All those prayers for hot summer weather have been answered, perhaps too well.
High temperatures and a spike in humidity are expected for the weekend, with the worst on Sunday, and will last right through the Fourth of July, forecasters say.
June temperatures had been averaging right around normal, but some areas could suddenly see official heat wave conditions, meaning three days in a row hitting 90 degrees or above.
Barbara Engels, 56, came to the Byron Lake Pool in Oakdale with her three grandkids to cool off Friday.
She said the whole family would take a dip in the pool, but she and the kids would probably leave later in the afternoon when temperatures rose.
“We haven’t had too much of a summer since summer began," said Engels, of Islip. "We’re facing a heat wave, but that is what summer should be. So, as long as we’re cautious and safe, it will kick off to a great summer.”
Although the combination of heat and humidity can make for great pool and beach weather, it could be dangerous for some residents, forecasters and officials say.
One day of heat and humidity would be bad enough, but by day three of 90 degree temperatures or above, there’s an increase in heat-related deaths, said Dr. Paul Pipia, chief medical officer and acting president of Nassau University Medical Center. Infants, young children and those over 65 can be especially susceptible, he said, with the issue compounded for those living on top floors, which get hotter, with no air conditioning.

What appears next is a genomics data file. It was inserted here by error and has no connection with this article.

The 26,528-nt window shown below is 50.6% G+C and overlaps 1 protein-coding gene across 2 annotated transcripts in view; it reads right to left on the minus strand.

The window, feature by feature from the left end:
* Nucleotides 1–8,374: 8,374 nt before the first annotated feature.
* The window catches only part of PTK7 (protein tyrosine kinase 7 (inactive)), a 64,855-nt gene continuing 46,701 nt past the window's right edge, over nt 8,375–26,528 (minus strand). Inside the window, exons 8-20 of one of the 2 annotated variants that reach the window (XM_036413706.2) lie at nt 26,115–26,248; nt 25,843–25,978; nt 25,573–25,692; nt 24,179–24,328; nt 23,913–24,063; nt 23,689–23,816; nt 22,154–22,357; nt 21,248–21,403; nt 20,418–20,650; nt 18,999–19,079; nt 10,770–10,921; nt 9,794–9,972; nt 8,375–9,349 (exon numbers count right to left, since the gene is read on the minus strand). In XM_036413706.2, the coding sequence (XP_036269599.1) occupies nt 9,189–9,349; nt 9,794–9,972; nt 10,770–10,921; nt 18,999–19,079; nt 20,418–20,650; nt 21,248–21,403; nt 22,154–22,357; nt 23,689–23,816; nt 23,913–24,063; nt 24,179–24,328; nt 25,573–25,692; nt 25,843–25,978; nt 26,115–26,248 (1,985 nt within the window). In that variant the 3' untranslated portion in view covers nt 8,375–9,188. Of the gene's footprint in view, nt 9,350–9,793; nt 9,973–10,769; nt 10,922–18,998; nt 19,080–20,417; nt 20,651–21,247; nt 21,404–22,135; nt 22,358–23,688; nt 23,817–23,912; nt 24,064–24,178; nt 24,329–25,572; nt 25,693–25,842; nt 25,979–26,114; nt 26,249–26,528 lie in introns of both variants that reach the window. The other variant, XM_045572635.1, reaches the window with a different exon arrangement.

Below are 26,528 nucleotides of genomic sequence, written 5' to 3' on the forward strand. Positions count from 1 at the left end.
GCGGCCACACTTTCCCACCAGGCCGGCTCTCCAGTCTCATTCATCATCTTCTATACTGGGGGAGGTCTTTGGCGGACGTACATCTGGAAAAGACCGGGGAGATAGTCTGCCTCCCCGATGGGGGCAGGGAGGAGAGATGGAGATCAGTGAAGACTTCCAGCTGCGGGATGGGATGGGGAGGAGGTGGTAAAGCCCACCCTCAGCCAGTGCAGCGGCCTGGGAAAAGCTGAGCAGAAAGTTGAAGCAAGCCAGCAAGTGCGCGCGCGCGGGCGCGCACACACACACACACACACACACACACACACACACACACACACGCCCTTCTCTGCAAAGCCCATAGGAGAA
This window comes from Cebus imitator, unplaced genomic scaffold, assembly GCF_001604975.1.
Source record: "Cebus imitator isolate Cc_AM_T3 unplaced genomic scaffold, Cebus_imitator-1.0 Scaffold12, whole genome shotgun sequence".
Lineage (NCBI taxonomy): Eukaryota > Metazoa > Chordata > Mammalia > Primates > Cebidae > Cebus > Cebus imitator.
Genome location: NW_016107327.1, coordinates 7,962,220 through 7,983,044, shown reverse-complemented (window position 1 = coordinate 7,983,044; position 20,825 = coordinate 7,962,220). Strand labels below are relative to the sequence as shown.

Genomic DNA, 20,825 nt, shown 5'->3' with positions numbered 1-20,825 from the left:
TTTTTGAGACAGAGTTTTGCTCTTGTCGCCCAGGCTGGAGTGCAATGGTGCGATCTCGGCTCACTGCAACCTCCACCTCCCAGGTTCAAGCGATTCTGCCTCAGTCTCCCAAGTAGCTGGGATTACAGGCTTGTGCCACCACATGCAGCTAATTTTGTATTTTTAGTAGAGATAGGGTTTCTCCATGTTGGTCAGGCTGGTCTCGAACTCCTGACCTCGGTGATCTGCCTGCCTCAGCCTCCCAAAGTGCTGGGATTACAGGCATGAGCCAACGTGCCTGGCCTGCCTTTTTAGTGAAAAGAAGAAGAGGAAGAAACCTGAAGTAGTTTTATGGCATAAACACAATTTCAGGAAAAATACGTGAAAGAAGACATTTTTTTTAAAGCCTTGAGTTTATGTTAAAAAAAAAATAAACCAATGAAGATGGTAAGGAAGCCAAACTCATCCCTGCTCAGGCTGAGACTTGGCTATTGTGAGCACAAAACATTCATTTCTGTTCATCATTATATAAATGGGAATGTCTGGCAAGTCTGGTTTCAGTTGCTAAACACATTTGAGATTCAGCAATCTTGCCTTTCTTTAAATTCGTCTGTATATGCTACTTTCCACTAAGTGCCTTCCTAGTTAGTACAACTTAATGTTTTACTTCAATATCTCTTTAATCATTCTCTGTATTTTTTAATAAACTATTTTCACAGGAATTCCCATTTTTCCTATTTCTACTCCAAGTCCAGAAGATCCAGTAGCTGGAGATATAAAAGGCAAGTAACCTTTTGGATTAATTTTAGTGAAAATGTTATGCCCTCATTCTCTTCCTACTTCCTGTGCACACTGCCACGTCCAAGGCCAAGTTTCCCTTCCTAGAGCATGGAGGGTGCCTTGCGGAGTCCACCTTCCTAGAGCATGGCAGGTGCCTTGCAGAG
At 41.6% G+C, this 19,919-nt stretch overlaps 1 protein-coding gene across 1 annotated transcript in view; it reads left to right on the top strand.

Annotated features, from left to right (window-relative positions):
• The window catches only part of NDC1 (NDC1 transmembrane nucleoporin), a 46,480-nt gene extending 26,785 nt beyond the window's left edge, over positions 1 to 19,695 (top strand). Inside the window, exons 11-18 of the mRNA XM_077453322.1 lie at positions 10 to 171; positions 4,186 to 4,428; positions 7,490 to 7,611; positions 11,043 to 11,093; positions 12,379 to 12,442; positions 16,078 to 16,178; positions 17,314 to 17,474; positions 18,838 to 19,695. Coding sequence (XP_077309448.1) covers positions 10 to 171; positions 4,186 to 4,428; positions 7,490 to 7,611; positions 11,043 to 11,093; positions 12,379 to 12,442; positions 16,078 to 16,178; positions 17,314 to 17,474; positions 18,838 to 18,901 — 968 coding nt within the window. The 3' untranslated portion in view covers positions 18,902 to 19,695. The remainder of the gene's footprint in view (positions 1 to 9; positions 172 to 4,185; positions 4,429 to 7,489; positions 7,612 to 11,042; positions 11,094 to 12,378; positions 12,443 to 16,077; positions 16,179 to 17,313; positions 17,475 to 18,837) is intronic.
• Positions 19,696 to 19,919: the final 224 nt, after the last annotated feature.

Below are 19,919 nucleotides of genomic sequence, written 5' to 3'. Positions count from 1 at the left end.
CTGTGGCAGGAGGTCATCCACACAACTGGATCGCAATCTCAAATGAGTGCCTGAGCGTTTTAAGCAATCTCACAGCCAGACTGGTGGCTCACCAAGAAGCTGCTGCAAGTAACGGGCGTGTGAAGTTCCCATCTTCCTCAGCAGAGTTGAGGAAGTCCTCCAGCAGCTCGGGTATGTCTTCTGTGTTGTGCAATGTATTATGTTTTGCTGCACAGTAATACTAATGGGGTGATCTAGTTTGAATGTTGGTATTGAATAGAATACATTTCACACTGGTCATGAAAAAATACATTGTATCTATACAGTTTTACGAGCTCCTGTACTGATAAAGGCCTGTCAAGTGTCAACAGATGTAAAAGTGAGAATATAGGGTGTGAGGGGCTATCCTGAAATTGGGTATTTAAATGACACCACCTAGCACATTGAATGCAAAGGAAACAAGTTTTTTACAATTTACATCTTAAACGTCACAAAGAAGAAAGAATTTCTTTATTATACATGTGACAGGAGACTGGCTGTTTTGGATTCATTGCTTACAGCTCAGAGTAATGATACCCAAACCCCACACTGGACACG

A heat advisory has been issued for Nassau County for much of the weekend, and for Suffolk on Sunday.
Heat index values — the “feels like” temperatures — are expected in the upper 90s Saturday in Nassau, particularly for mid to late afternoon. Sunday could feel a few degrees hotter there, as high as 107 degrees in the afternoon, the National Weather Service said Friday afternoon. Suffolk temperatures could feel as high as around 100 degrees Sunday.
An air quality advisory was also in place for the weekend.
"Once the heat wave really gets going, residents across New York State can expect a heat index . . . to be over 100 degrees, with some regions hitting closer to 110 degrees," said Nick Basill, a research scientist with the New York State Mesonet at the State University of New York at Albany. The heat index represents what temperatures feel like when humidity is factored in.
This is why forecasters, health experts and public officials took steps Friday to warn Long Islanders that the upcoming tropical stretch requires caution and they should plan ahead to avoid heat-related illness.
Residents should stay indoors in air-conditioned places if possible and drink plenty of fluids, unless a doctor says otherwise. Frequent checks should be made on those more at risk for heat-related illnesses, such as the elderly and young children, especially babies, officials said. Those who must go outside should stay in the shade and restrict outdoor activity to the early morning and later evening, when it is cooler, Nassau University Medical Center said in a release.